The American closed leagues are based on a somewhat communist system, with a very strong pooling of resources and systems such as the salary cap or the draft which balance the forces,

 " observes the editor-in-chief of

Cahiers du foot


The salary cap sets for each club a payroll not to be exceeded. As for the draft, it is a lottery during which the young talents are distributed in each elite club. These two systems make it possible to maintain a certain balance between all the teams, unlike what is done in Europe, where the wage bill is exploding and where the wealthiest clubs reign supreme in the transfer market, and therefore in the competitions. .


The paradox is that until now, the best clubs in Europe had all the advantages of a closed league without the disadvantages.

(...) They had the advantages of closed leagues (income, sporting supremacy) without their drawbacks and regulatory constraints

 , ”says Jérôme Latta.

Nothing says that they would be ready to copy these same rules in their project of “Super League”, especially since they would go against their desire for supremacy.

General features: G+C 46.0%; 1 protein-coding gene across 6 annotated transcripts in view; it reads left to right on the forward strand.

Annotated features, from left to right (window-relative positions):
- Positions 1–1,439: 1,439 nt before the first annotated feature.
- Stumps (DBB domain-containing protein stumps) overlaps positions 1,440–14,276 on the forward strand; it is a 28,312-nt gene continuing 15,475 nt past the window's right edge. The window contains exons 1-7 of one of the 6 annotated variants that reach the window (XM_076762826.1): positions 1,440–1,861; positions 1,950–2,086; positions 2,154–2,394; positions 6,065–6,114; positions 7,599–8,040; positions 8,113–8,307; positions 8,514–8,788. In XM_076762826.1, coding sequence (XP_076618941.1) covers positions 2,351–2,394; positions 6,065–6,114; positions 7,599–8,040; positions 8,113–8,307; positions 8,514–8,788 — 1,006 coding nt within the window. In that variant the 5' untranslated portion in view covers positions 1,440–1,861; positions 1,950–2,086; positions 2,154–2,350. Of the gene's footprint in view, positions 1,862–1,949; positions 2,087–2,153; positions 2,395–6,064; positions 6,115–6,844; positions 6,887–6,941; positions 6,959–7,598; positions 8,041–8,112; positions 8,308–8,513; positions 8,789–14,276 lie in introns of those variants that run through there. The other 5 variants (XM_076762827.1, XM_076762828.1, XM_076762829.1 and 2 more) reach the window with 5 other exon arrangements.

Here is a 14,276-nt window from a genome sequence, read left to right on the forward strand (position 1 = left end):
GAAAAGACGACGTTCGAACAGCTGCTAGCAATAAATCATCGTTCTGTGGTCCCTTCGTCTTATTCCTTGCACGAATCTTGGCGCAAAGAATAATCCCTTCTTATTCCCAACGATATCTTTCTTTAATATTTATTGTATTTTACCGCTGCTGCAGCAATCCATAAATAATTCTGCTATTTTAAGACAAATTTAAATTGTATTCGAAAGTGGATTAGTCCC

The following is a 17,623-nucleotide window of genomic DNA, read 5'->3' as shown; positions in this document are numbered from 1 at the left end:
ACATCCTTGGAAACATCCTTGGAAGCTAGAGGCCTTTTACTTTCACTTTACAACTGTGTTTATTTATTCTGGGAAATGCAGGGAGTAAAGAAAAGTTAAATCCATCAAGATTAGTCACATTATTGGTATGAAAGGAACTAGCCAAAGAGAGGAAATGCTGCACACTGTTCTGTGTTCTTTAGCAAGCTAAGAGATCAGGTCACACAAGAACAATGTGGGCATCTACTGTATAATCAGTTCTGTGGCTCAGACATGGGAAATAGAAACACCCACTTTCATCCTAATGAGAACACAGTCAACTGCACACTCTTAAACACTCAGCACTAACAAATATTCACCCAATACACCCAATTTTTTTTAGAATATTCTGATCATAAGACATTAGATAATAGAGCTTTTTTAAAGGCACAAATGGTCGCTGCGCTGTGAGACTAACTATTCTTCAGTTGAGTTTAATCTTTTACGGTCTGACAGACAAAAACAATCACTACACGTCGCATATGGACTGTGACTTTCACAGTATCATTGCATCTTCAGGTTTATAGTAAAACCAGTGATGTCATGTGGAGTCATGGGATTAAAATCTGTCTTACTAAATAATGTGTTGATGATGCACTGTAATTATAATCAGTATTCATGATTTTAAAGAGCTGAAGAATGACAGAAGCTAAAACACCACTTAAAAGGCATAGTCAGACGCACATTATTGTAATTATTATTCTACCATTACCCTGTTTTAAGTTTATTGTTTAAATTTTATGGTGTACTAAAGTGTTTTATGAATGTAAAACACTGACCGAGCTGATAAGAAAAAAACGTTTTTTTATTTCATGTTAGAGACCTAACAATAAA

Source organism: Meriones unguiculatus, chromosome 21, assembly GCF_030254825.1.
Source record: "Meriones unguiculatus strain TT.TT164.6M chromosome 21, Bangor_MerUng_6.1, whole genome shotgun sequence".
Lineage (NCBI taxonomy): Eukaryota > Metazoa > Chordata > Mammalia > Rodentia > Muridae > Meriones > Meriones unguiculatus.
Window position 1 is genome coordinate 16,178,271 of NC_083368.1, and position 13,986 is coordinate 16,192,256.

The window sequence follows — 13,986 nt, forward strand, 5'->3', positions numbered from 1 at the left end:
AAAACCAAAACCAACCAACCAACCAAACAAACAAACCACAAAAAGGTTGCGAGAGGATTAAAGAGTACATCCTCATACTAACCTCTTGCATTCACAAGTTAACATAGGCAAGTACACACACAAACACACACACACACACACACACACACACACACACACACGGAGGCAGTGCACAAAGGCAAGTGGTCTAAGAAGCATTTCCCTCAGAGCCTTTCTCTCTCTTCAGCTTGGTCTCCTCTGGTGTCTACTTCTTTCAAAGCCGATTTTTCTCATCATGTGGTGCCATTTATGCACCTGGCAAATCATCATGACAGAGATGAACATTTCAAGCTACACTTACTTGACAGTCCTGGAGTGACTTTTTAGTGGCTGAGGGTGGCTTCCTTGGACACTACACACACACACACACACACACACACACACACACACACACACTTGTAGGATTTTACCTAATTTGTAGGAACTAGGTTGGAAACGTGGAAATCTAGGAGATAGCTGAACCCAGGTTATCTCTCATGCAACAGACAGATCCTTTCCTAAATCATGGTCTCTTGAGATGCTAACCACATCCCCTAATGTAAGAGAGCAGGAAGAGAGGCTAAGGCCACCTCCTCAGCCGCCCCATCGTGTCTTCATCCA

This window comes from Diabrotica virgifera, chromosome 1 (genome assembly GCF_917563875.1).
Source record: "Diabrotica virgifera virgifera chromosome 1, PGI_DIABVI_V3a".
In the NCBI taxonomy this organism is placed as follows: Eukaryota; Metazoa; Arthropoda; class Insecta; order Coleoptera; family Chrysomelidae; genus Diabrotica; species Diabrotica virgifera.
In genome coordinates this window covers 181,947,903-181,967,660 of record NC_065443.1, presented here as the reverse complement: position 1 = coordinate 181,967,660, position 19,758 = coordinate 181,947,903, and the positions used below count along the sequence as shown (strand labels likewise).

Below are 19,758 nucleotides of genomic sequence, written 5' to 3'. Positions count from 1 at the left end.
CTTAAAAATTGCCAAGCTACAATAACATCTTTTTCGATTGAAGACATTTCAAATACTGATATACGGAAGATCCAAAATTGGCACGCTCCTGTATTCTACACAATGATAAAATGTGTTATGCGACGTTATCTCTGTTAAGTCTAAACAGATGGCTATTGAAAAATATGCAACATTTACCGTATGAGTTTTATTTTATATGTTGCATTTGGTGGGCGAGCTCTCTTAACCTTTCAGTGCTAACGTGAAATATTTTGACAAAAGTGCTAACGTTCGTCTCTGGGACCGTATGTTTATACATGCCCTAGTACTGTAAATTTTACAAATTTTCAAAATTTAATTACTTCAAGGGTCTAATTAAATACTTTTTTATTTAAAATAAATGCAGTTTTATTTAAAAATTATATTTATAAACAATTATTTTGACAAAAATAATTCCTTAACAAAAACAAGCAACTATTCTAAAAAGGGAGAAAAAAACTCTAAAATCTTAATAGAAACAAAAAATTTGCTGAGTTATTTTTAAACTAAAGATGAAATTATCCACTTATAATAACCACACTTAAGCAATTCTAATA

A step back "70 years back for Ferguson," an absolute shame "for Neville

If this “Super League” project arouses a lot of diverse reactions, it is not yet reality. The revelations that accompany it come out less than 24 hours before the planned officialization of the reform of the Champions League; we cannot exclude pressure from the twelve clubs mentioned in order to obtain from UEFA a greater share of the television rights of the competition. In any case, it would not be a first. This is one of the usual points of contention between them and UEFA.

On the other hand, the twelve "secessionists", who were not followed by the German and French clubs - Bayern Munich and PSG in the lead - face a real outcry across Europe. UEFA is of course against it, like the national federations, and even the governments of several countries. French President Emmanuel Macron said he was against this project "